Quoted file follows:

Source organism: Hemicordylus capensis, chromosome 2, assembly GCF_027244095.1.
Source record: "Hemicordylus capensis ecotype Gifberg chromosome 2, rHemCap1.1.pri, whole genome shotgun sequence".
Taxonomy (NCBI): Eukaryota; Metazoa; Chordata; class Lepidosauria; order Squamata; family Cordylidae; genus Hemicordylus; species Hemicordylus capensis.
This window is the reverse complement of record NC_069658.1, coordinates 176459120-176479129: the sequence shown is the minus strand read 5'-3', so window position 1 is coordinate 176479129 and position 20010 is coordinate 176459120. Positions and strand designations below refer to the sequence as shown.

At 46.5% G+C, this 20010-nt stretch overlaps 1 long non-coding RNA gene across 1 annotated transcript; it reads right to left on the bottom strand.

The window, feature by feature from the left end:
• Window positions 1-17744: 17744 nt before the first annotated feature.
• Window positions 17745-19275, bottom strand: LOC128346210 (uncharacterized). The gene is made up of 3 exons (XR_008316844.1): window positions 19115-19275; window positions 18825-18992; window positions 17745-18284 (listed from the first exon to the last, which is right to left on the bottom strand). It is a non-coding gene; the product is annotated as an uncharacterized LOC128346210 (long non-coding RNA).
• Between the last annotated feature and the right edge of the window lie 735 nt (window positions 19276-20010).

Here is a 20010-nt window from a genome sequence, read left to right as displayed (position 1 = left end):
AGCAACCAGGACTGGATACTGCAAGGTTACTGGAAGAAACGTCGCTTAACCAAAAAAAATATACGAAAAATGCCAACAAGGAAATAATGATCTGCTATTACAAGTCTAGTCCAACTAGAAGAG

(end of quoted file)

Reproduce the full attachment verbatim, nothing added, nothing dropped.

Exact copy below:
Source organism: Hemicordylus capensis, chromosome 2, assembly GCF_027244095.1.
Source record: "Hemicordylus capensis ecotype Gifberg chromosome 2, rHemCap1.1.pri, whole genome shotgun sequence".
Taxonomy (NCBI): Eukaryota; Metazoa; Chordata; class Lepidosauria; order Squamata; family Cordylidae; genus Hemicordylus; species Hemicordylus capensis.
This window is the reverse complement of record NC_069658.1, coordinates 176459120-176479129: the sequence shown is the minus strand read 5'-3', so window position 1 is coordinate 176479129 and position 20010 is coordinate 176459120. Positions and strand designations below refer to the sequence as shown.

At 46.5% G+C, this 20010-nt stretch overlaps 1 long non-coding RNA gene across 1 annotated transcript; it reads right to left on the bottom strand.

The window, feature by feature from the left end:
• Window positions 1-17744: 17744 nt before the first annotated feature.
• Window positions 17745-19275, bottom strand: LOC128346210 (uncharacterized). The gene is made up of 3 exons (XR_008316844.1): window positions 19115-19275; window positions 18825-18992; window positions 17745-18284 (listed from the first exon to the last, which is right to left on the bottom strand). It is a non-coding gene; the product is annotated as an uncharacterized LOC128346210 (long non-coding RNA).
• Between the last annotated feature and the right edge of the window lie 735 nt (window positions 19276-20010).

Here is a 20010-nt window from a genome sequence, read left to right as displayed (position 1 = left end):
AGCAACCAGGACTGGATACTGCAAGGTTACTGGAAGAAACGTCGCTTAACCAAAAAAAATATACGAAAAATGCCAACAAGGAAATAATGATCTGCTATTACAAGTCTAGTCCAACTAGAAGAG